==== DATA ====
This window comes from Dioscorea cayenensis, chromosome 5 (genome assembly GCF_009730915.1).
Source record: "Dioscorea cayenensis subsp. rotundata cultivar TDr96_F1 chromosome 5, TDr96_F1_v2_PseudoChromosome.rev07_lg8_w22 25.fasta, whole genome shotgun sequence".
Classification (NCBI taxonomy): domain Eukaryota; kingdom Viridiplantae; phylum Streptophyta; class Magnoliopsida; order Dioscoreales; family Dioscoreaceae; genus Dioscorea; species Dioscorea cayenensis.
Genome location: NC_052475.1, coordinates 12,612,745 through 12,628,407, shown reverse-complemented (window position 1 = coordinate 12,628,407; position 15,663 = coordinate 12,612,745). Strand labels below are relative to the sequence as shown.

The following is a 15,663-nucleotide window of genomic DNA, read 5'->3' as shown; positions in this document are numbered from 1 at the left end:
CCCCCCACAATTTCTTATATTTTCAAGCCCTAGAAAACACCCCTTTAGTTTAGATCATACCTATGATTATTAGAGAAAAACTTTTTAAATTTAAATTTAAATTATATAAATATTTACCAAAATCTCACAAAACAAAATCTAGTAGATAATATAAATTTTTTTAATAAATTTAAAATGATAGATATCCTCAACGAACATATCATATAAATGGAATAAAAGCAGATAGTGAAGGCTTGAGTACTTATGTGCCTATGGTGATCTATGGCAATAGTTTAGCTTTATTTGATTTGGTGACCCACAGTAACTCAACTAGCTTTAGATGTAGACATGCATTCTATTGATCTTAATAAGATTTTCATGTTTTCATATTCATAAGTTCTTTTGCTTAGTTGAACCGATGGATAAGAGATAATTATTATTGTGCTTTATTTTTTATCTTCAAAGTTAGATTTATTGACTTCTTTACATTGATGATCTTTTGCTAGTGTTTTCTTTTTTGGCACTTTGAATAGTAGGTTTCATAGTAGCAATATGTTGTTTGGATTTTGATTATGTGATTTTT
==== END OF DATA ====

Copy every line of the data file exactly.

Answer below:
This window comes from Dioscorea cayenensis, chromosome 5 (genome assembly GCF_009730915.1).
Source record: "Dioscorea cayenensis subsp. rotundata cultivar TDr96_F1 chromosome 5, TDr96_F1_v2_PseudoChromosome.rev07_lg8_w22 25.fasta, whole genome shotgun sequence".
Classification (NCBI taxonomy): domain Eukaryota; kingdom Viridiplantae; phylum Streptophyta; class Magnoliopsida; order Dioscoreales; family Dioscoreaceae; genus Dioscorea; species Dioscorea cayenensis.
Genome location: NC_052475.1, coordinates 12,612,745 through 12,628,407, shown reverse-complemented (window position 1 = coordinate 12,628,407; position 15,663 = coordinate 12,612,745). Strand labels below are relative to the sequence as shown.

The following is a 15,663-nucleotide window of genomic DNA, read 5'->3' as shown; positions in this document are numbered from 1 at the left end:
CCCCCCACAATTTCTTATATTTTCAAGCCCTAGAAAACACCCCTTTAGTTTAGATCATACCTATGATTATTAGAGAAAAACTTTTTAAATTTAAATTTAAATTATATAAATATTTACCAAAATCTCACAAAACAAAATCTAGTAGATAATATAAATTTTTTTAATAAATTTAAAATGATAGATATCCTCAACGAACATATCATATAAATGGAATAAAAGCAGATAGTGAAGGCTTGAGTACTTATGTGCCTATGGTGATCTATGGCAATAGTTTAGCTTTATTTGATTTGGTGACCCACAGTAACTCAACTAGCTTTAGATGTAGACATGCATTCTATTGATCTTAATAAGATTTTCATGTTTTCATATTCATAAGTTCTTTTGCTTAGTTGAACCGATGGATAAGAGATAATTATTATTGTGCTTTATTTTTTATCTTCAAAGTTAGATTTATTGACTTCTTTACATTGATGATCTTTTGCTAGTGTTTTCTTTTTTGGCACTTTGAATAGTAGGTTTCATAGTAGCAATATGTTGTTTGGATTTTGATTATGTGATTTTT